In our politically correct culture, we've been taught not to make generalizations based on a person's ethnicity. Now along comes Amy Chua, who blows that idea to smithereens in her bold new book, "Battle Hymn of the Tiger Mother."

Chinese children, she says, are more successful in life than most other children -- not because of their genetic makeup, but because they are raised "the Chinese way." The Chinese method of child-rearing involves intense dedication and hours and hours of homework and practice -- and nearly no free time, friends or TV.

"Many Chinese secretly believe that they care more about their children and are willing to sacrifice much more for them than Westerners, who seem perfectly content to let their children turn out badly," Chua writes. Indulging children's whims, fretting over their self-esteem and allowing them to quit when things get difficult are the antithesis of the Chinese way. Being hard on a child, she argues, shows confidence, love and high expectations.

She certainly has a point. Chua, a professor of law at Yale University, was raised the Chinese way and is doing her best to raise her daughters (who have a Caucasian father) that way, as well.

Her daughters are stellar students and accomplished musicians, performing at Carnegie Hall, acing their classes, speaking fluent Mandarin. But achieving all this meant forgoing much of what Westerners think makes childhood happy -- including any kind of softness. In her memoir, Chua positions herself as a harpy who shrieks at her children, belittles their achievements, mocks their desires. When one daughter says she wants a pet, Chua snaps, "You already have a pet. Your violin is your pet."

This book is both appalling and inspiring, and it has prompted a frenzy of controversy. In response to the vitriolic reaction, Chua now says: "Much of my book is tongue-in-cheek, making fun of myself."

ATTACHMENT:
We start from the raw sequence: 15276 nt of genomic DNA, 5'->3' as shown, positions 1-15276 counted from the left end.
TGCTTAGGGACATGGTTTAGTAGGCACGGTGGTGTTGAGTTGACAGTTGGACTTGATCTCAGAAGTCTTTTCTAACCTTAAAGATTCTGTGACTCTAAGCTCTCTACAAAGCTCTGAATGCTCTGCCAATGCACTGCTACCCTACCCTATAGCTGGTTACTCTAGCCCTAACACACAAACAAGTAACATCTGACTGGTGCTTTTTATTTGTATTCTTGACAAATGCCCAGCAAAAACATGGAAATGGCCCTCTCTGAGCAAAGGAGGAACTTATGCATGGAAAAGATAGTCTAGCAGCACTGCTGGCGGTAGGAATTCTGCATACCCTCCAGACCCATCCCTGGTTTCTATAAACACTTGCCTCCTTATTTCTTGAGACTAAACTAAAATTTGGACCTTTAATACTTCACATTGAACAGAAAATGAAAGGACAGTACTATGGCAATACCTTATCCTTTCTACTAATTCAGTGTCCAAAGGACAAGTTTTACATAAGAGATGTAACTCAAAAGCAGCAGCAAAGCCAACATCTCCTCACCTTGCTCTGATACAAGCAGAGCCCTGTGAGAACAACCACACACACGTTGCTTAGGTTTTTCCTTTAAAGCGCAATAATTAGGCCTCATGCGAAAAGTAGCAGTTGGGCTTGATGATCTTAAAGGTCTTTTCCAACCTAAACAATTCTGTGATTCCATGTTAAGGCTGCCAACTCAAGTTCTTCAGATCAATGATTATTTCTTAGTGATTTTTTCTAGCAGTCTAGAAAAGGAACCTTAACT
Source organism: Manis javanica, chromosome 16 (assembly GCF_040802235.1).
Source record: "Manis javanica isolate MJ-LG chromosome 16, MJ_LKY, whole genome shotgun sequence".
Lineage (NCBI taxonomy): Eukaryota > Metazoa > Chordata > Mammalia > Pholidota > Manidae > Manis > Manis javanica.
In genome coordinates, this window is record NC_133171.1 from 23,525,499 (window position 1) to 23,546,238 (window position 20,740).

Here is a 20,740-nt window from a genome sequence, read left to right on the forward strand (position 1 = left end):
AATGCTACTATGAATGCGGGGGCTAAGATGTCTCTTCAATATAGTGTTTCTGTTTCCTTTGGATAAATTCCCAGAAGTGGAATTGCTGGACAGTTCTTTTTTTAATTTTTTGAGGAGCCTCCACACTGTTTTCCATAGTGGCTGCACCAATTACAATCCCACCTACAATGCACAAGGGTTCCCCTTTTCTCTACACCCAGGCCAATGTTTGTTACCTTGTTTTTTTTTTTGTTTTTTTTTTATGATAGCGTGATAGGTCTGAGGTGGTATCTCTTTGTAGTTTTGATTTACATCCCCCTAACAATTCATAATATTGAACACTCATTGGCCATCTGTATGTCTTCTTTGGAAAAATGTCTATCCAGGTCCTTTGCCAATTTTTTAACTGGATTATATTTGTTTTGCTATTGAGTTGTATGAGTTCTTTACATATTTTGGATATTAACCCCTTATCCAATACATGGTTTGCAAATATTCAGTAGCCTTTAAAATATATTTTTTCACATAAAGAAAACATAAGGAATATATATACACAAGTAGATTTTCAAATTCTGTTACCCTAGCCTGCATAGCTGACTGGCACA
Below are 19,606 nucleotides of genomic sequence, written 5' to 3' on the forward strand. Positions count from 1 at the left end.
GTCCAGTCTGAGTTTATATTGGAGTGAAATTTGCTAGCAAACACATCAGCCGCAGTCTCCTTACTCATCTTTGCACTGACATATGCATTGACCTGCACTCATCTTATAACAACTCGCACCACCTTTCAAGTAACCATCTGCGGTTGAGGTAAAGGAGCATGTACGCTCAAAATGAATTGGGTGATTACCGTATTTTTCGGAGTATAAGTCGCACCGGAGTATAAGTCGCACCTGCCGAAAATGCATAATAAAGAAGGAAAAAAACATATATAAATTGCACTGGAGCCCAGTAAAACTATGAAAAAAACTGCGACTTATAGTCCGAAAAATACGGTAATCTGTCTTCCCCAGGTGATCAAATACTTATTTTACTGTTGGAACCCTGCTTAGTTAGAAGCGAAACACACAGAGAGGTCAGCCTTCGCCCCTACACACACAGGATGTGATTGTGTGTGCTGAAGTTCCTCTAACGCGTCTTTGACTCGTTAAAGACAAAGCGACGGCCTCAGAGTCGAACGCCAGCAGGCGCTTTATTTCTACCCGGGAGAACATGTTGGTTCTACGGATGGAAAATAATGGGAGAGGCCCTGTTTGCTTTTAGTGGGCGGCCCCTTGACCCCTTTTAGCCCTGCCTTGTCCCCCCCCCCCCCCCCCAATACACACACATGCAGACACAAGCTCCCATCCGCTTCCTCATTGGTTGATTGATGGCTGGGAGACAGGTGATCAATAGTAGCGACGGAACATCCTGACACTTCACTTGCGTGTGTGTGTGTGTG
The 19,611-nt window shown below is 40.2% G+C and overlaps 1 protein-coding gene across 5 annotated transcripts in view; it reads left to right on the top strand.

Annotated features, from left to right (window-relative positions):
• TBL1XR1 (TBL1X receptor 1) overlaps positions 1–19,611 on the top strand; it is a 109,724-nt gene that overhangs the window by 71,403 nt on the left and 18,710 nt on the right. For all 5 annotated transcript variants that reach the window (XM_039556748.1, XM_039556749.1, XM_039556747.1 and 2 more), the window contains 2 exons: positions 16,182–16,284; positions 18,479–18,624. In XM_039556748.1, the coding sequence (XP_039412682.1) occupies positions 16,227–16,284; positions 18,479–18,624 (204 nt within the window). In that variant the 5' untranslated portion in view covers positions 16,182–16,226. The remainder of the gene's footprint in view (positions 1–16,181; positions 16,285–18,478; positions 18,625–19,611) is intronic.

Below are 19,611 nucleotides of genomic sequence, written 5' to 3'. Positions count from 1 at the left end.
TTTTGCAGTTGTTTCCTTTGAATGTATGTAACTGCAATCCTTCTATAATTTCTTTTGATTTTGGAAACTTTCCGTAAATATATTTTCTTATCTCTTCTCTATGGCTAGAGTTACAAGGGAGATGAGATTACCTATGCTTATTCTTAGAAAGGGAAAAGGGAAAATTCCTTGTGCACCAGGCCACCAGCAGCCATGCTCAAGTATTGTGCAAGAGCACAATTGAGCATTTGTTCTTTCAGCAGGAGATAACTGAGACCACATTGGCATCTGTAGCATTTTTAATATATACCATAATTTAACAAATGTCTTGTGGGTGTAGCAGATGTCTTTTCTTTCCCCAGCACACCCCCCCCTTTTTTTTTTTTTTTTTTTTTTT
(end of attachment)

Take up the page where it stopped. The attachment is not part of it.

Really? So when she screams that her daughters are "garbage" and "lazy, cowardly, self-indulgent, and pathetic," are we supposed to laugh? When she denies her daughter a bathroom break and threatens to burn her stuffed animals, one by one, until she masters a difficult piano piece, is this funny? And is any of this the literal truth?

It is impossible to tell where (or if) Chua is exaggerating, and that is the chief flaw of the book. Chua told the San Francisco Chronicle that her children actually are allowed play dates, yet in the book, she writes firmly, "Here are some things my daughters, Sophia and Louisa, weren't ever allowed to do: attend a sleepover; have a playdate; be in a school play ... "

The point of this book is twofold -- to tout the benefits of strict upbringing, and to point out its limitations, but Chua spends 99 percent of the book on the first point, and gives only a nod to the second.

The memoir is her journey as a mother, and while her older daughter acquiesces to her demands, her younger daughter rebels with a resolve as steely as Chua's own. By the end of the book, Chua has met her match and, reluctantly, she loosens her grip. There is no epiphany here, just capitulation.

Reading this book invokes conflicting emotions -- sadness for the childhood her daughters have lost, and regret at the unexplored potential of so many others. Surely there is a middle way.

Laurie Hertzel is the Star Tribune's books editor.